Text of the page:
The feet then are traditionally considered the lowest part of the body (corresponding to the fact that they are quite literally the ‘lowest’ part of the body (i.e. closest to the earth), and the shoe is traditionally considered a covering for the foot which protects it against the filth of the earth. The filthy nature of the shoes is also nicely exemplified by the practice of throwing shoes at people, a practice which is today still very alive, for example in the incident involving the american president George Bush. On the corporeal level we can then say that the shoes are taken off because they are filthy (and even if they are not literally filthy, they are at least filthy in principle), and one does not bring filth into a holy place. In a more spiritual sense we might say that the removing of the shoes corresponds to the removing of the dirt from the soul, but also to the removal of the ‘protective’ ‘garments of flesh’ (cf. the leather shoes have always been made of) from the soul, making the soul ‘naked’, exposing it to the psychic and spiritual influences which abound in the temple. This is also implied by the mere fact that ‘loosening’ always corresponds to the ‘dissolving’ tendency.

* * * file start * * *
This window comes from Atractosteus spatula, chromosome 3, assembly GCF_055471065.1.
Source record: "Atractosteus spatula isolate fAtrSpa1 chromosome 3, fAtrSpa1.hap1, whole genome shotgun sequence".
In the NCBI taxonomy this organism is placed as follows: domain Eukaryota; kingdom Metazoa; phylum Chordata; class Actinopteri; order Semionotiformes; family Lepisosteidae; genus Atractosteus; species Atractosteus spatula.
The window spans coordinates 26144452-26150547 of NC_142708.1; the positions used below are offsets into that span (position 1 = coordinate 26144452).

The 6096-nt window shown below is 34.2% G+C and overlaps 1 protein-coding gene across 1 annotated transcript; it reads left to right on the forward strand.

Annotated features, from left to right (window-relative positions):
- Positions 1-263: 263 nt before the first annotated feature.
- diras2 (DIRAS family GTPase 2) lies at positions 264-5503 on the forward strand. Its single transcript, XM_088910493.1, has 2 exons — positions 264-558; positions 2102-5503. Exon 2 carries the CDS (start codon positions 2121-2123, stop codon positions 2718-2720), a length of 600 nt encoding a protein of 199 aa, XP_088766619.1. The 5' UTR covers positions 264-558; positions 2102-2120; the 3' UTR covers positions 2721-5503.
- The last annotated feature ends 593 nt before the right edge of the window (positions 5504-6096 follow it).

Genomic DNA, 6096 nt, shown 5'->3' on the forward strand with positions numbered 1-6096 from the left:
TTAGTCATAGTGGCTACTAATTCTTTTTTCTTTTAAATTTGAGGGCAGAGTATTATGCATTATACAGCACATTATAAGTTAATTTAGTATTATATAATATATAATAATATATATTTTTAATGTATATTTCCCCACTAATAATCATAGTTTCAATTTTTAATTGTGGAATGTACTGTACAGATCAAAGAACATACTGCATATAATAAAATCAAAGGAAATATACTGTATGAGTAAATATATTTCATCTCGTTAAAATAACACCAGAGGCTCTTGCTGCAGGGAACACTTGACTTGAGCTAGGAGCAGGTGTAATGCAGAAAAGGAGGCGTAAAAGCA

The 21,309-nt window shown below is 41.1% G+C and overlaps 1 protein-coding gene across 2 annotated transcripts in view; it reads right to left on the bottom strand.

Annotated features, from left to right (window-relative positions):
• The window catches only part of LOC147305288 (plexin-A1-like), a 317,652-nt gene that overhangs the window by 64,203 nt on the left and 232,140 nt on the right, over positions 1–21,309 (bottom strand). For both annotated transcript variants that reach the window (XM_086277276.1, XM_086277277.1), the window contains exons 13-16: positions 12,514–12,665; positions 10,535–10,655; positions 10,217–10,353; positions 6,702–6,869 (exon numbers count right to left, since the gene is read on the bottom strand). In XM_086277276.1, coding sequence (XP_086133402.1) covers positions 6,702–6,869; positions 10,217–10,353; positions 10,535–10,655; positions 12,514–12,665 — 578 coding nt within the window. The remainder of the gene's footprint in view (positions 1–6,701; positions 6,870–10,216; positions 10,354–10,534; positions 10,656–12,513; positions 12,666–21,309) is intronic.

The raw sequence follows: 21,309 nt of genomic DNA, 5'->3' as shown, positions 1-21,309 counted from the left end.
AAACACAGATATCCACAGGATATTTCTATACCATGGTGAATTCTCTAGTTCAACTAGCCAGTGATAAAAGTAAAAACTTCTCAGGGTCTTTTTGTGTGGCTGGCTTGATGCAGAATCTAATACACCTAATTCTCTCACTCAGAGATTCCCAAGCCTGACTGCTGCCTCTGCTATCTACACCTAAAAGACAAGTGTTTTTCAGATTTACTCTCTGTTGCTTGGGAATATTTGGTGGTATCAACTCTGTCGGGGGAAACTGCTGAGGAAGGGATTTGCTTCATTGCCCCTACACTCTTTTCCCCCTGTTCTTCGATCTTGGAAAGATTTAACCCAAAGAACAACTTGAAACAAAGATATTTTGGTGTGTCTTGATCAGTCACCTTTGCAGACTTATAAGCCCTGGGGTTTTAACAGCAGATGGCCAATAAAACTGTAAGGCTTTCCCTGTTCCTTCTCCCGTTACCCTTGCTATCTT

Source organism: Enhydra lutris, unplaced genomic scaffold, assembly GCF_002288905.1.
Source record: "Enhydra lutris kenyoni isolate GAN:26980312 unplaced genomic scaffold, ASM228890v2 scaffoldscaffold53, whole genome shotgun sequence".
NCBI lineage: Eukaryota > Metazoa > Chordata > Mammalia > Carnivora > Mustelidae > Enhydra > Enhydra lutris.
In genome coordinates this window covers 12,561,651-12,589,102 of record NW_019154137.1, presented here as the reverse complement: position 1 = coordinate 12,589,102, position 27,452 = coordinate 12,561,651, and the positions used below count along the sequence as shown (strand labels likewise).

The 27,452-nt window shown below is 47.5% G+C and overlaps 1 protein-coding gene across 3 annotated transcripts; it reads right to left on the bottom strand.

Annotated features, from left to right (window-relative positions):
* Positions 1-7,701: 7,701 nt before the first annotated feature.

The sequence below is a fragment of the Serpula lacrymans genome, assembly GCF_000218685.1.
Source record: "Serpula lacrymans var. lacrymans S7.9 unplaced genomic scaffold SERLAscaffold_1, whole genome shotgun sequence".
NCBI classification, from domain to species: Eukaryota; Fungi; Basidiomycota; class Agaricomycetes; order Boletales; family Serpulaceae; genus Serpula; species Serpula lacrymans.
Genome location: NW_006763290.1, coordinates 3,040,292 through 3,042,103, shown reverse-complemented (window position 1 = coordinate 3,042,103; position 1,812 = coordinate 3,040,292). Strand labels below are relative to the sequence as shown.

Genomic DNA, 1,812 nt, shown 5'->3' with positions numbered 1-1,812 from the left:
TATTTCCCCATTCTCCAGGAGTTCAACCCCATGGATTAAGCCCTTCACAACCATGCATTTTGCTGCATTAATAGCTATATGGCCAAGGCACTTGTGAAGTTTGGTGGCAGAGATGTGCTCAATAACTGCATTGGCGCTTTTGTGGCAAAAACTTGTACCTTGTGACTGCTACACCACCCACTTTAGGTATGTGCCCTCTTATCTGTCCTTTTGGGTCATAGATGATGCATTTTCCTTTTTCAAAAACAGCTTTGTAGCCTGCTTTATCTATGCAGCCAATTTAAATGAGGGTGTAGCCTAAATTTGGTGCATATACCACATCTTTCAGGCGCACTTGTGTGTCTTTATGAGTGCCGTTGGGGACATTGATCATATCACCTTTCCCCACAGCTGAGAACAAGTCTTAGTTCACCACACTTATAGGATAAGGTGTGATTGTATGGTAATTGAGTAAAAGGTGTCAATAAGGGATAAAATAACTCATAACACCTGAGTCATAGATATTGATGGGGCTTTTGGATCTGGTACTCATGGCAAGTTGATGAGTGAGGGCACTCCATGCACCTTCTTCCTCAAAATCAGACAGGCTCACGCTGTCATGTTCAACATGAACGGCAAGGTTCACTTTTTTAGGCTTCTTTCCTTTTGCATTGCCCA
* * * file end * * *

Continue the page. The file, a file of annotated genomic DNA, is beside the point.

Tangentially related to this traditional form of ‘exposure’ to psychic influences by being barefoot, is that people lost in the forests and national parks and such, and later found again, are often found barefoot. This may have to do with them entering into the psychic realm (whether voluntarily or coerced by some force or entity), or at least shedding their corporeal presence in some way.